Before any school year starts, my hair must get done. No exceptions.
In late August, I drove to the nearest African hair salon (which took some research in my new, white, suburban town) and plopped myself in the black leather chair facing a large mirror. I would be entering my third year of college in faux locs.
The salon was empty, except for two other women here for the same reason. One lady was in the process of getting micro braids, and another girl, regular box braids. My attention focused on the girl, who did not look a day over seventeen. She reminded me of the first time I got box braids at fourteen; that was just before my first day of high school.
Now and then, I look up from my phone to see her progress. A small smile creeps on my face every single time. She had so much hair, a different texture than mine, but it could hold the braids.
Suddenly, two white girls entered the salon, and I became increasingly concerned. They were around her age, if not younger. Quickly, I identified them as her friends when they exchanged greetings.
They, too, would look up occasionally from their phones to watch. Of course, I was minding my black-owned business, but could not help but overhear them asking her questions in their annoying, little voices.
My blood pressure was rising as one of the girls approached the chair and began to look closely at her hair. I blinked furiously at the girl in the mirror as if to get her attention.
Do not let her touch your hair.
Eventually, the fire trapped in my bones found its cooling point as she simply circled her friend in the chair. She is only admiring it, I thought to myself. There is no need to get upset.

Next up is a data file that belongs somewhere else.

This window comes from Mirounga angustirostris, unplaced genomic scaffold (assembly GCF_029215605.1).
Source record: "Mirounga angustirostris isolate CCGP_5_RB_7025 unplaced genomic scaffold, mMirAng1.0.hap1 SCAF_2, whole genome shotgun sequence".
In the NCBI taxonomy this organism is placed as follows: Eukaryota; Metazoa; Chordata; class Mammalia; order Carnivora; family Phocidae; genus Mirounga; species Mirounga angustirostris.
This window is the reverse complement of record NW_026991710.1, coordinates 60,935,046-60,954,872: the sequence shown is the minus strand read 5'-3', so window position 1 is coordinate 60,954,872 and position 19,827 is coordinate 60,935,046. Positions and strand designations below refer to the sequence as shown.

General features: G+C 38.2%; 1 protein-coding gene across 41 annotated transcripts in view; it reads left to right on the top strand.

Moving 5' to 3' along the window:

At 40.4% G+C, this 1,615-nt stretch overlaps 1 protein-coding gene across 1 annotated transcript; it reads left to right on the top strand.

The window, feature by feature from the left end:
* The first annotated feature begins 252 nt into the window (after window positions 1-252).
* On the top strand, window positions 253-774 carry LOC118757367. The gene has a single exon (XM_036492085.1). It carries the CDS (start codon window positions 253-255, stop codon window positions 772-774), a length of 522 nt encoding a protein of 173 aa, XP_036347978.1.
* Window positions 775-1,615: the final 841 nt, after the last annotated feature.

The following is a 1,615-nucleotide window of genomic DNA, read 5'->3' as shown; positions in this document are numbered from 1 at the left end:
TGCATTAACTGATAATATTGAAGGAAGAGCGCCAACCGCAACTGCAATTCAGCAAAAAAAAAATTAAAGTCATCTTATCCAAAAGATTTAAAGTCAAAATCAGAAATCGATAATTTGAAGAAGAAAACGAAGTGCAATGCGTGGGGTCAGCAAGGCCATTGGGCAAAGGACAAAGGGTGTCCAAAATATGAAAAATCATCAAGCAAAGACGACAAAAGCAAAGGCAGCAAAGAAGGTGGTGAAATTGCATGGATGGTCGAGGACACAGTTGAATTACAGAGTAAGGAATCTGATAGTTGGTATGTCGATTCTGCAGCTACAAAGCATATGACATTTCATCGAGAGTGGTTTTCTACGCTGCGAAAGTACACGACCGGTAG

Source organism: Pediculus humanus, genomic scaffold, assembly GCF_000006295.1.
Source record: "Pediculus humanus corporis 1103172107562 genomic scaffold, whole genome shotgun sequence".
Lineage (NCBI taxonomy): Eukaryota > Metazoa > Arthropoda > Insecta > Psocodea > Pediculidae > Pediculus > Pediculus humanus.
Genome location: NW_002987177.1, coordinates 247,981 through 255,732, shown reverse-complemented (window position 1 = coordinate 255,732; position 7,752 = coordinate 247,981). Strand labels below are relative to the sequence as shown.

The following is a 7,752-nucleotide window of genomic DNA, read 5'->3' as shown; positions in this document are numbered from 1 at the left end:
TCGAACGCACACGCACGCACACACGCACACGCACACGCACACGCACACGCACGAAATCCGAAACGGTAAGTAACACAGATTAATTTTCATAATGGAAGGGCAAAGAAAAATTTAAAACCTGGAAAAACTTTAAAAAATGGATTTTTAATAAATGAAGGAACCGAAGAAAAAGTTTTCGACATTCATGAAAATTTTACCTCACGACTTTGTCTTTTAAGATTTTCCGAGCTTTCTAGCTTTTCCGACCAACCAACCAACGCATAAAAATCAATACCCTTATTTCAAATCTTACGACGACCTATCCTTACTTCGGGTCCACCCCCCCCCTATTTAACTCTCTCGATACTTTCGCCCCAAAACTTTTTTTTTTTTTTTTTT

Hair has been a massive part of black culture since the early days of civilization, and it continues to be why we spend hundreds on hair care products. Our hair is part of our identity.
The cultural revolution of the African diaspora is nothing new. Its impact has shaped different institutions, from schools’ sports teams to the military. We can even look towards the CROWN (Create a Respectful and Open Workplace for Natural Hair) Act, which was passed in 2019 and banned discrimination on the hair style or hair texture of black men and women. First passed in California, 7 other states have adopted this piece of legislation; none of which are Massachusetts. Media is slowly catching up to proper representation, but we are still left empty in other mediums such as comic books and video games.
It is important—nay, crucial—to understand that black people are not a monolith. We all hail from diverse cultures and communities. With that, our hairstyles vary. Throughout history, black men and women have fostered a sense of self with their hairstyles; we either kept traditions going or become the architects of our own style. The texture of our hair has allowed us to be as creative as we want to. Yet the public remains widely uneducated about the history of our hair and what it means to us as a people.